A team of six UMass Amherst students from the Civil and Environmental Engineering (CEE) Department recently placed among the top nine teams in the design-only supplemental phase of the American Institute of Steel Construction’s (AISC) annual Student Steel Bridge Competition. As a story from the UMass News Office explained, the CEE team won its regional competition, which qualified it to move on to the national finals. The team was advised by CEE Assistant Professor Kara Peterman.
Peterman said the team faced two major transitions this past year: the passing of the torch from graduating students with steel bridge experience to a brand new team, new to the competition; and migrating a competition with a significant hands-on element to a virtual world. The team met frequently to not only design and analyze the steel bridge, but to teach themselves relevant material.
The UMass Amherst team is one of 32 schools that qualified for the finals, which will be held virtually in May, with the AISC presenting the national awards on June 3.
According to the Informed Infrastructure website, “This year, the American Institute of Steel Construction’s signature university competition offered two ways for schools to participate safely: either through a remote program in which teams designed, fabricated, constructed, and tested their bridges from campus, or in a design-only supplemental competition.”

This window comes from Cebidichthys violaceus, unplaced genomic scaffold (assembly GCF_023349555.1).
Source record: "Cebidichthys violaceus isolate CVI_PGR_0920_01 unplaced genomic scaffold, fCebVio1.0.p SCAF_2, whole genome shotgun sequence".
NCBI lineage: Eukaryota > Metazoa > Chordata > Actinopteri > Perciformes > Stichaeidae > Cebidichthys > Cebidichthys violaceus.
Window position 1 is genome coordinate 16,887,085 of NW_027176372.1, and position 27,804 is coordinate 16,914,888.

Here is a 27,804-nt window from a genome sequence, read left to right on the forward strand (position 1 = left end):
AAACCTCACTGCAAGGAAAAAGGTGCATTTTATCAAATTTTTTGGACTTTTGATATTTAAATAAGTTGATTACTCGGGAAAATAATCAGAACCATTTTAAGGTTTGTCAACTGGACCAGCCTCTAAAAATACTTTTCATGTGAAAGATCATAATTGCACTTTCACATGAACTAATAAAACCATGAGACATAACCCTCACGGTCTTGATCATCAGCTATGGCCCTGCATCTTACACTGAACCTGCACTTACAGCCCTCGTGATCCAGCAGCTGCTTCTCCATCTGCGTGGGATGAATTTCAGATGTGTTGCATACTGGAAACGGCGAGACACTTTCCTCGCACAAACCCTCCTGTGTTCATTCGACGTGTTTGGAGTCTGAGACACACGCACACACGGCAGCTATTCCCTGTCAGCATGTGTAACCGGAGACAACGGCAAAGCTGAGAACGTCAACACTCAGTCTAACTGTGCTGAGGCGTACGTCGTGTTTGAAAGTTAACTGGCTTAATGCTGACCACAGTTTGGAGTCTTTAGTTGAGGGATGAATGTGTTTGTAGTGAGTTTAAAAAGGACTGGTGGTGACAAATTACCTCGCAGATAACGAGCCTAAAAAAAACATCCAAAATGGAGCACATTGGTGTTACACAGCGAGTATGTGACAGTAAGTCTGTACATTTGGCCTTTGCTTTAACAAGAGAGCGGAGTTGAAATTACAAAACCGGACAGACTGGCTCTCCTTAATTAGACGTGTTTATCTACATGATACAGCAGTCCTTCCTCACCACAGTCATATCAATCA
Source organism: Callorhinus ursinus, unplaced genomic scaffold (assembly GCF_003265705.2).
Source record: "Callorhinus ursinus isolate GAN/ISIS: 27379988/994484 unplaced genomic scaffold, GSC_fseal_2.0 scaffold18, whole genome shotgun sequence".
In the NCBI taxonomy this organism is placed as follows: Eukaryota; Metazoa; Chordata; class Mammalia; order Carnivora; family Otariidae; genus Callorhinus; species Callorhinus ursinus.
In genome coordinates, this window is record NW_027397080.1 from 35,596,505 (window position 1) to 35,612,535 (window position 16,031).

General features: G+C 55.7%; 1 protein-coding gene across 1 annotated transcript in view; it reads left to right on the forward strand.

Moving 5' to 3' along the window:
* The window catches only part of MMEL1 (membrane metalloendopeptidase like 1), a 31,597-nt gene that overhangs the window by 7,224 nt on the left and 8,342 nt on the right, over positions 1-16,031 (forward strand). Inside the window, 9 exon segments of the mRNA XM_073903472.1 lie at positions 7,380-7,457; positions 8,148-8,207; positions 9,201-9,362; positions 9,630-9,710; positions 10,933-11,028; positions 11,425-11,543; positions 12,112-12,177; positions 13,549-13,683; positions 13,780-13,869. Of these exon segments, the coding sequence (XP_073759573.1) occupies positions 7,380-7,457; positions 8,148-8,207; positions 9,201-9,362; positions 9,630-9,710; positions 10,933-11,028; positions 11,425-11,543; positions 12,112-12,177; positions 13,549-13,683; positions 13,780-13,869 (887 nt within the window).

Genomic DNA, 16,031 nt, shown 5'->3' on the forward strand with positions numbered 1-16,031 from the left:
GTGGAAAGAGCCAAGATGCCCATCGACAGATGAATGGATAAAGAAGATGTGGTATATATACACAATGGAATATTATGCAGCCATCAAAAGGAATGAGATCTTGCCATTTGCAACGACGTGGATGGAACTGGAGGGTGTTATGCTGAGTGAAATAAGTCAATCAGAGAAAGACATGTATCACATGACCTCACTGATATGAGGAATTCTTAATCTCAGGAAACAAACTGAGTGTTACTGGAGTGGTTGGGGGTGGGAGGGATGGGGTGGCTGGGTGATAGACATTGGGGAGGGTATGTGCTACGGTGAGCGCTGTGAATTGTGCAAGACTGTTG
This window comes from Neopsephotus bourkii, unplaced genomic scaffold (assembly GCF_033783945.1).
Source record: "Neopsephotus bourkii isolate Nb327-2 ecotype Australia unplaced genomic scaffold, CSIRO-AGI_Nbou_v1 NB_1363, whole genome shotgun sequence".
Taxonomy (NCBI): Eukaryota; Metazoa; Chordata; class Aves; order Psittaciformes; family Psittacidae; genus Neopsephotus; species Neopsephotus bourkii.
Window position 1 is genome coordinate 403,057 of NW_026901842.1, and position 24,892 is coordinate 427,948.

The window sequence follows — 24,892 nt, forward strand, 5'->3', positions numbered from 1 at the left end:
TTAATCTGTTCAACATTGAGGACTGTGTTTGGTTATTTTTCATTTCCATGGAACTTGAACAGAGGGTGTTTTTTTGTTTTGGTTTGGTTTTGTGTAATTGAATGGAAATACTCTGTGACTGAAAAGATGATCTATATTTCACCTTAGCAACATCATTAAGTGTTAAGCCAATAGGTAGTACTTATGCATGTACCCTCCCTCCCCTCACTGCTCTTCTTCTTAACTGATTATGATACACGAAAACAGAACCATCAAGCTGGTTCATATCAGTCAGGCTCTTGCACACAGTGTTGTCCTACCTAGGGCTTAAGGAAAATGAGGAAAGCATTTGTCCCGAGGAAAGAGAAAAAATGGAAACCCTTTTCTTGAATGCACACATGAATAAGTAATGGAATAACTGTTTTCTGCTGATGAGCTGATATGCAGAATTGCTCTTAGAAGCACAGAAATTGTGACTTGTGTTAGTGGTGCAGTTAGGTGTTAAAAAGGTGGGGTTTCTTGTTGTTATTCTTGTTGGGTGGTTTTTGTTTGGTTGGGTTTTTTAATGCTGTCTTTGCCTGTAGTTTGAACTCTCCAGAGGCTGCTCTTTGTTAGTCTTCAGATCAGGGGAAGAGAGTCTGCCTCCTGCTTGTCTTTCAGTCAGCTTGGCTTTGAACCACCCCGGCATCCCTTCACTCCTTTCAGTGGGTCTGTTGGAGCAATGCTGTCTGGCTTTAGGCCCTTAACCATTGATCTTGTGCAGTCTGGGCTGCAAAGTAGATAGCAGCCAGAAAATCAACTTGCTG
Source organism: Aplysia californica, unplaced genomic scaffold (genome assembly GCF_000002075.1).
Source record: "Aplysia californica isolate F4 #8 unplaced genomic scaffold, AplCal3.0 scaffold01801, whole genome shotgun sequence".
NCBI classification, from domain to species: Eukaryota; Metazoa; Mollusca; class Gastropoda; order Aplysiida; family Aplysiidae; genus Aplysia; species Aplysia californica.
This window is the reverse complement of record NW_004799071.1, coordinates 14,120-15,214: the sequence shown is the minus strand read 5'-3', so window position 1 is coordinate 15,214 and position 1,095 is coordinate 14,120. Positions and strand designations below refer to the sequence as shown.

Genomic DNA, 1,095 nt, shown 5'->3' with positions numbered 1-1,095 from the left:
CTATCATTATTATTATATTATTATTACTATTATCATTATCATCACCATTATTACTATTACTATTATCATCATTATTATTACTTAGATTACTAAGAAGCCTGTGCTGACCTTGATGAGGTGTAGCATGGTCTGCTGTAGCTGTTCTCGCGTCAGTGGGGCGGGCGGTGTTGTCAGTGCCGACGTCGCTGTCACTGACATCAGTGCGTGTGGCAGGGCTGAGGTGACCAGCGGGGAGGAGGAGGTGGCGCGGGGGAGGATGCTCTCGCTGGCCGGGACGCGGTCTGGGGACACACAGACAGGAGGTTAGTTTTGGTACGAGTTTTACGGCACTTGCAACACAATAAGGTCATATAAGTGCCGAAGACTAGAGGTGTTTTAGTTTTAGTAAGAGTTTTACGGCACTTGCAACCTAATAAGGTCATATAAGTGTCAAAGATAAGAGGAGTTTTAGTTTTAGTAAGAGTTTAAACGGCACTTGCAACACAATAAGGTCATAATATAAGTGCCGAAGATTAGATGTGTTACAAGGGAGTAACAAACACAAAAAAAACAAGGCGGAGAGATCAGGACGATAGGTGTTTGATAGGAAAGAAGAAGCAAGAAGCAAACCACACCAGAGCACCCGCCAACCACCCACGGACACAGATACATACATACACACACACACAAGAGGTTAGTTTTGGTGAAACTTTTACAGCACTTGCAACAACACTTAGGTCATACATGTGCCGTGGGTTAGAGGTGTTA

The UMass team competed in the supplemental competition, in which teams that could not build their actual bridges physically due to pandemic restrictions were assessed on the design, analysis, and construction sequencing.
The UMass team finished in the top nine in the supplemental competition, which attracted 38 teams from around the United States. By comparison, 80 teams participated in the compete-from-campus program.
According to the UMass News Office, the UMass team of CEE students consists of Kevin Brooks and Aidan Provost, both seniors; Kitty Lovell and Faye Kuszewski, both sophomores; and graduate students Michael Kamlarz and Daniel Ankiewicz.
Peterman told the News Office that a special challenge to this year’s competition was that the students could not gather in person to work on their design and had to collaborate remotely. Additionally, some of the team members had yet to take any steel-design courses and were therefore learning much of the material for the first time.
Teams will compete remotely in the national finals as well. Teams competing in the supplemental design-only competition will move forward with their existing entries. Judges will factor in results from a public vote on their submission videos. (May 2021)